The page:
“I think that she’s brought us to a point that she expects us to be able to carry the show on our own.”
— Jordyn Caddy, a Moffat County High School senior, on MCHS theater teacher Heather Dahlberg
The house lights dimmed and the audience went quiet Thursday night in the Moffat County High School auditorium.
All eyes were trained on the curtain, waiting for the premier of “Rehearsal for Murder,” a 1930s-era mystery, as the cast waited in the wings.
It was, it appeared, an opening night not unlike others on the MCHS stage since Heather Dahlberg took the helm of the theater department about two years ago.
Yet a day before, a shadow had fallen over the 15-member cast of the play.
Just before a dress rehearsal Wednesday, Heather learned the plane carrying her mother, brother and sister-in-law had crashed that morning.
Mae Elaine Dahlberg, 76, Stuart Douglas Dahlberg, 52, and his wife, 36-year-old Ivelisse Suarez Morillo, were on their way to see the play when their single-engine Beechcraft Bonanza went down for reasons still unknown near Glencoe, Minn., the McLeod County, Minn., Sheriff’s Office reported.
There were no survivors.
The tragedy sent shockwaves through the cast and crew.
Mae was a devoted supporter of the high school’s theater and choir programs, and she often traveled to Craig to watch Heather’s students perform, cast member Kat Thompson said.
“They’re really just a loving family, so to hear about this terrible loss kind of really cut deep into everyone,” said Kat, an MCHS senior.
The students had a choice: postpone the play’s opening or continue as planned.
Director, cast and crew all came to the same conclusion.
“Knowing our director, I knew the show would go on,” Kat said. “There was no doubt about it, really.”
As the lights dimmed and the auditorium grew silent Thursday, Heather stepped into the spotlight to greet the audience.
They had come to see a show, and neither she nor her students were about to disappoint them.
The actors were adamant about continuing with the production, not solely for the audience, but also for their director and her mother, two women who stood behind them unequivocally and pushed them to give their utmost, Kat said.
Mae, who hailed from St. Cloud, Minn., and known to Heather’s students affectionately as “Momma D,” had become a familiar and welcome presence in the MCHS theater department.
“She (was) about this big,” Kat said, holding a hand shoulder height, “and always smiling.”
She loved to watch Heather’s classes, and she often helped make sure the students’ costumes were ready for the stage before theater productions, Heather’s friend Melinda Hall said.
“You’d always see her with an iron in her hand in the dressing room,” she said.
In Kat’s eyes, continuing with the play Thursday night wasn’t simply a matter of duty — it also was a way of honoring Momma D’s memory.
“Absolutely,” she said. “This show is completely for her and the whole family.”
As the play began, Skooter Byrnes, cast as successful Broadway playwright Alex Dennison, walked on stage.
Other actors listened for the cues in the wings or waited in the near pitch-black darkness behind the set.
They wore resplendent costumes from the late 1930s, including dresses and hats Heather’s grandmother once wore.
It was a fitting personal touch for a play Heather and her students had poured so much of themselves into.
“This has been her life for the last three months,” said Emmi Hall, a 2011 MCHS graduate and one of Heather’s former student actors.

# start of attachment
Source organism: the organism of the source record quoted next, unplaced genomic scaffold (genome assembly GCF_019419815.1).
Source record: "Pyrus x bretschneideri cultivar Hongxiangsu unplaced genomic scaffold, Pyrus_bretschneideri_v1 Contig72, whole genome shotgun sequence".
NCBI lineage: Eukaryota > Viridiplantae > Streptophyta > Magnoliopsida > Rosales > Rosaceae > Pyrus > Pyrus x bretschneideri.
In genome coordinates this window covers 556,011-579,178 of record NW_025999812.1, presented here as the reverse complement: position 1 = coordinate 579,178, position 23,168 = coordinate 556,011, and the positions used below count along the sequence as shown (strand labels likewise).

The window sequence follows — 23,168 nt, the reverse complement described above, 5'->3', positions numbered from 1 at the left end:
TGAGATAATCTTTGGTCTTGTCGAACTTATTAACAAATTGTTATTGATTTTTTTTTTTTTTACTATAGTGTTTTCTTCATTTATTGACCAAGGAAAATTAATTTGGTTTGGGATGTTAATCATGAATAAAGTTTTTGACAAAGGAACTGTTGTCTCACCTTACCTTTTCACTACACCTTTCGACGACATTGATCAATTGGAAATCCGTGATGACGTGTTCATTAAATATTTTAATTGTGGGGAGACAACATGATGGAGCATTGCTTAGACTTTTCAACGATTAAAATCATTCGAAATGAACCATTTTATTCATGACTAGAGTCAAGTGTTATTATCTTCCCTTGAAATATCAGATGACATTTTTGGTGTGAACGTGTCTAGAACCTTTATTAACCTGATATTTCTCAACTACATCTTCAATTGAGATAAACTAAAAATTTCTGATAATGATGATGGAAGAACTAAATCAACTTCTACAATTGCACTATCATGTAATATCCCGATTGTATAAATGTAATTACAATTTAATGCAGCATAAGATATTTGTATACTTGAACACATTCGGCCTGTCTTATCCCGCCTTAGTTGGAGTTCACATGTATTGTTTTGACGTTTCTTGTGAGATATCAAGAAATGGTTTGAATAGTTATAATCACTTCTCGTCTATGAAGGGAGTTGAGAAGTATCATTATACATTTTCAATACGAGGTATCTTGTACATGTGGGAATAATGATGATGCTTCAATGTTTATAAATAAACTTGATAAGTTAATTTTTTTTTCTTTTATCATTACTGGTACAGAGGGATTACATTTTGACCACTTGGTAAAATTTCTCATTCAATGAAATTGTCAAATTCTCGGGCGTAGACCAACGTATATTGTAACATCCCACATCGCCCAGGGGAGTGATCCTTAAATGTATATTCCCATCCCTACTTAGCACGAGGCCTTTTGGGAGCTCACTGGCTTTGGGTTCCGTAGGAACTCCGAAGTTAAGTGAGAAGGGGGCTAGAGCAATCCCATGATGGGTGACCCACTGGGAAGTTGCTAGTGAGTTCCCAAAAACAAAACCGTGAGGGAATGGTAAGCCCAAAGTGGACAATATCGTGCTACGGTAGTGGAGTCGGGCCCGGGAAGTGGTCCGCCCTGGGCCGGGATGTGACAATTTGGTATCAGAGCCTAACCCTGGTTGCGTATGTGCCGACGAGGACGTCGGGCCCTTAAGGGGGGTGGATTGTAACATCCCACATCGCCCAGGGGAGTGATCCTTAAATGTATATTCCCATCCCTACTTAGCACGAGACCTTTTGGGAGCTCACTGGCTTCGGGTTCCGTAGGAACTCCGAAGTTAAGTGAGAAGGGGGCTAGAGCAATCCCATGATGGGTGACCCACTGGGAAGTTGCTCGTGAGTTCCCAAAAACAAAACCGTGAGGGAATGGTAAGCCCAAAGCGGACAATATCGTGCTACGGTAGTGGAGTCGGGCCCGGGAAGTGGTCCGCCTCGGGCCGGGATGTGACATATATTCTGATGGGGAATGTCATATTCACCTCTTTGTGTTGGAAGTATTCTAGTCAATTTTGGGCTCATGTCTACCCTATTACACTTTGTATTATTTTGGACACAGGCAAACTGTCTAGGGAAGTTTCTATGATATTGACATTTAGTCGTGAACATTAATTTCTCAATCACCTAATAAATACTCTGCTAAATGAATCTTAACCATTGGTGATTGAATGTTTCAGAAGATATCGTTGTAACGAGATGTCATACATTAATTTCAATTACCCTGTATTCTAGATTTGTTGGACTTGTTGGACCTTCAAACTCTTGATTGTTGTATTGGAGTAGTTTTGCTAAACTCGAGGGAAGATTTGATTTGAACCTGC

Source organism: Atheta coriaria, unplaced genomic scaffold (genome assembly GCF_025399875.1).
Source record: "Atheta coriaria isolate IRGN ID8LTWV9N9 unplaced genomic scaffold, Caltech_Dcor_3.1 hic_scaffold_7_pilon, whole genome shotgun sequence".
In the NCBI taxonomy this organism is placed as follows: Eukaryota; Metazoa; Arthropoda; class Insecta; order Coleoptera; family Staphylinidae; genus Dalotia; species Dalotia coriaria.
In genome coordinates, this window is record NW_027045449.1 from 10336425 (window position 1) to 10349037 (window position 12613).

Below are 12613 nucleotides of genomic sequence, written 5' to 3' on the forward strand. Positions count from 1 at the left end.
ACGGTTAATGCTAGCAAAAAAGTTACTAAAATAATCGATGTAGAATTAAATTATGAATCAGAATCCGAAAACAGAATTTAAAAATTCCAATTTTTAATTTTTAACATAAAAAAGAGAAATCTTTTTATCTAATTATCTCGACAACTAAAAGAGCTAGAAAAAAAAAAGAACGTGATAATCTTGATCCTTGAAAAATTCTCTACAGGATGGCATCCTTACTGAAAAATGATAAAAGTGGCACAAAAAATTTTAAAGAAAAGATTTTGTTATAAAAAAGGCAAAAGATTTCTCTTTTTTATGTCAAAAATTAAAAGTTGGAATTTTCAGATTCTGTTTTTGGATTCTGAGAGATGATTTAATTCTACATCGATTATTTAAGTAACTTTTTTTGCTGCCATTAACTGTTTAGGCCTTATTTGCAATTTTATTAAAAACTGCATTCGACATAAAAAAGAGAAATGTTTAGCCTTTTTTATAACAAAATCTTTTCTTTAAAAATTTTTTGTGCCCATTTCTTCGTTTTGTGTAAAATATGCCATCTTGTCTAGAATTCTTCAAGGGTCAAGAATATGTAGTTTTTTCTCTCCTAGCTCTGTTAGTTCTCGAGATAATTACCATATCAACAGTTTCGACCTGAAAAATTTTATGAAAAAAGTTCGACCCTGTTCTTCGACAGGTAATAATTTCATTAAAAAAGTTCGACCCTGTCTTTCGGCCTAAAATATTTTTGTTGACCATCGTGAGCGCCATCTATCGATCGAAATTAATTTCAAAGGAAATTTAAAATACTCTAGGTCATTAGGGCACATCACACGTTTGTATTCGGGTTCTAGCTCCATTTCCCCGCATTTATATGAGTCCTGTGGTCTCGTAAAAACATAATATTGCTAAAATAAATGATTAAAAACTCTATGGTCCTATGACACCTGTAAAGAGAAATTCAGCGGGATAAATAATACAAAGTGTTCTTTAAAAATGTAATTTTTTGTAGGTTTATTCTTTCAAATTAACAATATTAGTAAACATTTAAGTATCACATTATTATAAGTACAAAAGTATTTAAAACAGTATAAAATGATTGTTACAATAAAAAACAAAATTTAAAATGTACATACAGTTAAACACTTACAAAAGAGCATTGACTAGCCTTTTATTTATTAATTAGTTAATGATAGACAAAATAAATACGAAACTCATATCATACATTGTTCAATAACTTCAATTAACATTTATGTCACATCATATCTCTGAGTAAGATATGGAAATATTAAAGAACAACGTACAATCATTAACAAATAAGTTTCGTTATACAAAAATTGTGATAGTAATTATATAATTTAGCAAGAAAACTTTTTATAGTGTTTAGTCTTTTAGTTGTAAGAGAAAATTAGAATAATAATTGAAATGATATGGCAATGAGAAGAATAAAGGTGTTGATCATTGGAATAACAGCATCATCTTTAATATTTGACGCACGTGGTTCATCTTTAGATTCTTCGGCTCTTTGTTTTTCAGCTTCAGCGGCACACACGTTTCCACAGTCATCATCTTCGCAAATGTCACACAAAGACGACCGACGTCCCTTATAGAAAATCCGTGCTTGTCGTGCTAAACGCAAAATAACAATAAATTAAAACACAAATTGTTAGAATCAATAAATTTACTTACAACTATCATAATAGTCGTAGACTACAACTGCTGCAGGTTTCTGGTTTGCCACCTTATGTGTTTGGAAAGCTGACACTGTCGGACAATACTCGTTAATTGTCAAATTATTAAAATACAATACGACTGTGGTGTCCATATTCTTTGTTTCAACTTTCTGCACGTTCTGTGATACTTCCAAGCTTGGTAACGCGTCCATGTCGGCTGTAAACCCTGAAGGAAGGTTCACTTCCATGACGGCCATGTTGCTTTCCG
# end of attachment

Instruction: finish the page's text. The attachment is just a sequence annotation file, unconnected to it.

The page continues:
The director groomed her actors to give a professional performance and to take ownership of the production.
“I think that she’s brought us to a point that she expects us to be able to carry the show on our own,” said Jordyn Caddy, a senior cast member. “At a point, she just sits back and she’s like, ‘Alright, it’s yours.’”
In light of the family tragedy, Heather wasn’t obligated to direct the play, MCHS Principal Thom Schnellinger said Thursday.
She was in the dressing room before the opening performance, helping students prepare for opening night, yet it seemed the students had the production in hand.
Between touching up their makeup and adjusting their microphones during intermission, they gave each other tips and encouragement.
Melinda volunteered to help with the production, yet her role was mainly centered on organizing other parent volunteers and making sure students had what they needed, she said.
The actors themselves took care of the rest.
“(With) the commitment that these kids have made to the play — it’s really running itself,” she said.
About 30 minutes before the play debuted Thursday night, actors in full costume and makeup filed into the MCHS band room. As if on cue, they formed a circle in the middle of the room and began to warm up their voices.
Heather wasn’t there to keep them focused as their audience milled into the nearby auditorium. But, they didn’t need prodding or reminding.
They knew the high bar she had set.
“She expects excellence from them,” Melinda said.
That knowledge and everything they needed to perform, they already had. It was in their minds, emblazoned there by the director, teacher and mentor they know simply as Miss D.
Heather, who declined to comment for this story, expressed her pride in her students in her director’s notes, written before Wednesday’s rehearsal and included in the playbill.
“I am … proud to say how sophisticated my student actors have become,” she wrote. “They loved the idea of sinking their teeth into a dramatic mystery where their acting skills would truly be put to the test.”
Her words are particularly fitting now.
The students’ determination, as well as their acting, were tested, and in Melinda’s view, neither were found wavering.
“They did it,” she said Friday. “They did their job.”
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